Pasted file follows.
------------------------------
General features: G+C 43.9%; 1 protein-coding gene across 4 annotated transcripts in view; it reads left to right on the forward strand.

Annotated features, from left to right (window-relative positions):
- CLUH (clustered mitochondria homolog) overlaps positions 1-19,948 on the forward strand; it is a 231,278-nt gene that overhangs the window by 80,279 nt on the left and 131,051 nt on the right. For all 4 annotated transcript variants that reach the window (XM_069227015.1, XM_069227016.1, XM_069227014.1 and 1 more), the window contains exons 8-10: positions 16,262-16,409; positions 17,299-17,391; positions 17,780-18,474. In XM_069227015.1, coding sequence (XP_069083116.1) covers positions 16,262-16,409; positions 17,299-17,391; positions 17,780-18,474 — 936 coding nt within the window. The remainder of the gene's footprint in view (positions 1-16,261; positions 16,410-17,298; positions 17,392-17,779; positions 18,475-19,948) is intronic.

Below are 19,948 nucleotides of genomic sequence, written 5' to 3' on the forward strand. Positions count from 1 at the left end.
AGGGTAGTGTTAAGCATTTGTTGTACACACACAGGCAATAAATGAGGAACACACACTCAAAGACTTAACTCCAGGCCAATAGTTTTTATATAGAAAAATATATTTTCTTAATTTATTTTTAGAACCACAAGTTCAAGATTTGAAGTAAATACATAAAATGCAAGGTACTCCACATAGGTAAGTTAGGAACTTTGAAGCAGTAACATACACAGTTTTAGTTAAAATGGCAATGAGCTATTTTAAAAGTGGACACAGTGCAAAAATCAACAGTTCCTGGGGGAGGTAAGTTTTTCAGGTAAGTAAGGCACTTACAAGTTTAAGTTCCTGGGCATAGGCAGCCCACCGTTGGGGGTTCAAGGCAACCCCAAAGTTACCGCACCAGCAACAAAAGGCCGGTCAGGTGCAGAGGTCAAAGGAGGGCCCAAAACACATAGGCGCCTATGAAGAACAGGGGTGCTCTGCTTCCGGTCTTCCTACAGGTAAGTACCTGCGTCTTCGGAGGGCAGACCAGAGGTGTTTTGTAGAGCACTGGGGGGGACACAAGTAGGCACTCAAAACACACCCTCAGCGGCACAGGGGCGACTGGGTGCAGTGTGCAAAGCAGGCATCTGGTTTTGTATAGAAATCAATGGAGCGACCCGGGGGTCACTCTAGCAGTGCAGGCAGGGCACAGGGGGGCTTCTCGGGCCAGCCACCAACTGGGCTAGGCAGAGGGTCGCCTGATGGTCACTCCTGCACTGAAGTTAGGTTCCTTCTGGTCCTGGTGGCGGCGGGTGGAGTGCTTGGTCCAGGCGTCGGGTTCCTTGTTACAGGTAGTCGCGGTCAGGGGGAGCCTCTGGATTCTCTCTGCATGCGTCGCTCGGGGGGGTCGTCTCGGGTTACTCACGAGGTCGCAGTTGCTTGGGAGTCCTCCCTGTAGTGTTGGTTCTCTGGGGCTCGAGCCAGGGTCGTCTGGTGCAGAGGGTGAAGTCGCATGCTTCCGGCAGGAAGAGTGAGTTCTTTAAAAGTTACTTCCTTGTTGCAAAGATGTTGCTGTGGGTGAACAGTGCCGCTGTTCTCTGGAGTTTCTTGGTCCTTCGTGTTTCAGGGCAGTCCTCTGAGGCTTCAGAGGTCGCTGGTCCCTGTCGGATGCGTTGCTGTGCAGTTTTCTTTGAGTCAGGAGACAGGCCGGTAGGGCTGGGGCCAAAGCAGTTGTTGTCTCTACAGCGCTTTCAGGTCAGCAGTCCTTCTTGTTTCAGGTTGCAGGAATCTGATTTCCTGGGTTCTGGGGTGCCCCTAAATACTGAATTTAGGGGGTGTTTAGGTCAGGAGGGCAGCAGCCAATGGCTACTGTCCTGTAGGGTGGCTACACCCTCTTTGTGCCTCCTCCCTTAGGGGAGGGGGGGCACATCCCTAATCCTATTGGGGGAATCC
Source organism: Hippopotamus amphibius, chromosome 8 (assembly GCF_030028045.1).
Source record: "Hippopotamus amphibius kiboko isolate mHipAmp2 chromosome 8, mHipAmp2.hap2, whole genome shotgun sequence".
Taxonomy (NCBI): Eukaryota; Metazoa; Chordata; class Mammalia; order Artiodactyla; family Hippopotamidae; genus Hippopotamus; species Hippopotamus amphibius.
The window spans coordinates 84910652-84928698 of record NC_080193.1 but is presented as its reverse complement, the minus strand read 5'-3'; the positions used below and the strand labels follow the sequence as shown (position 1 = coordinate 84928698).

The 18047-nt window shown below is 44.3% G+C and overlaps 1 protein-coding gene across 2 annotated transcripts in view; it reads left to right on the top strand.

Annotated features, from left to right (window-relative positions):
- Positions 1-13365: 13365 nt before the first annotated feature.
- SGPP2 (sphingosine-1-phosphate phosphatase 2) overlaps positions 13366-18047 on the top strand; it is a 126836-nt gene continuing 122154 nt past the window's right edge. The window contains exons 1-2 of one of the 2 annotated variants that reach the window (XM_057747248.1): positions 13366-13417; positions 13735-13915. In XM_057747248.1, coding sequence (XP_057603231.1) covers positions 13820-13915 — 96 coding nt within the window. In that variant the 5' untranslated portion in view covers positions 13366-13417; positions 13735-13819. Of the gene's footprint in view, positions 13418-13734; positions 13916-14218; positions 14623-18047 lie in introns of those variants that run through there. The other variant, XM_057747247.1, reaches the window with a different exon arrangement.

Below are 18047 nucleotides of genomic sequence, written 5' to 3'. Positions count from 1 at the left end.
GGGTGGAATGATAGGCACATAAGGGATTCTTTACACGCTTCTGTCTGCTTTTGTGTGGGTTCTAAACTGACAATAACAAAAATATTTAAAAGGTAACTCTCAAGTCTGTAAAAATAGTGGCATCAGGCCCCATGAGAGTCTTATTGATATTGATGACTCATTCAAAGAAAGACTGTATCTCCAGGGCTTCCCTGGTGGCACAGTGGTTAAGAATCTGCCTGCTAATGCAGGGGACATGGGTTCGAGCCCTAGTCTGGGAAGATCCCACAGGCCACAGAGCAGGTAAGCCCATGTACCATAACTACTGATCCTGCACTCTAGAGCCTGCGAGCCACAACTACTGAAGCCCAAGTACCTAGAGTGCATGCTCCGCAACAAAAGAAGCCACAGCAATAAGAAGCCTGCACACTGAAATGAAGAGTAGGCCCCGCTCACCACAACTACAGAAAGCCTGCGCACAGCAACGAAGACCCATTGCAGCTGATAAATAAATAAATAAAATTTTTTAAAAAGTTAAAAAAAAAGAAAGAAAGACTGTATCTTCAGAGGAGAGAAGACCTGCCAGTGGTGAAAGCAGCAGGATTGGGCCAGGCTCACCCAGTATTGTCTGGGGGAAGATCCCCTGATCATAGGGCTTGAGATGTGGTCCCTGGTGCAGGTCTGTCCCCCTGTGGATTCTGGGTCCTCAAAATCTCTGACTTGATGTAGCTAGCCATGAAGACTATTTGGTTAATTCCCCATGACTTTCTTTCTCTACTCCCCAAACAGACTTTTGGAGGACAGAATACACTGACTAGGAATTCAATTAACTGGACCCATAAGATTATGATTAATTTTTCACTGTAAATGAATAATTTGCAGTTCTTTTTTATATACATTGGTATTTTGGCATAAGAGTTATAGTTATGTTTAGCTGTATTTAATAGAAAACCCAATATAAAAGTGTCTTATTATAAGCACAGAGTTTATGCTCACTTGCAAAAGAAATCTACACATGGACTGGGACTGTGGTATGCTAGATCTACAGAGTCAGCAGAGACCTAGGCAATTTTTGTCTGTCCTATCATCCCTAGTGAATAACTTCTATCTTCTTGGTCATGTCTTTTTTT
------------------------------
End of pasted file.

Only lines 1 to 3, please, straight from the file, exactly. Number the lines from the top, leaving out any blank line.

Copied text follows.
General features: G+C 43.9%; 1 protein-coding gene across 4 annotated transcripts in view; it reads left to right on the forward strand.

Annotated features, from left to right (window-relative positions):
- CLUH (clustered mitochondria homolog) overlaps positions 1-19,948 on the forward strand; it is a 231,278-nt gene that overhangs the window by 80,279 nt on the left and 131,051 nt on the right. For all 4 annotated transcript variants that reach the window (XM_069227015.1, XM_069227016.1, XM_069227014.1 and 1 more), the window contains exons 8-10: positions 16,262-16,409; positions 17,299-17,391; positions 17,780-18,474. In XM_069227015.1, coding sequence (XP_069083116.1) covers positions 16,262-16,409; positions 17,299-17,391; positions 17,780-18,474 — 936 coding nt within the window. The remainder of the gene's footprint in view (positions 1-16,261; positions 16,410-17,298; positions 17,392-17,779; positions 18,475-19,948) is intronic.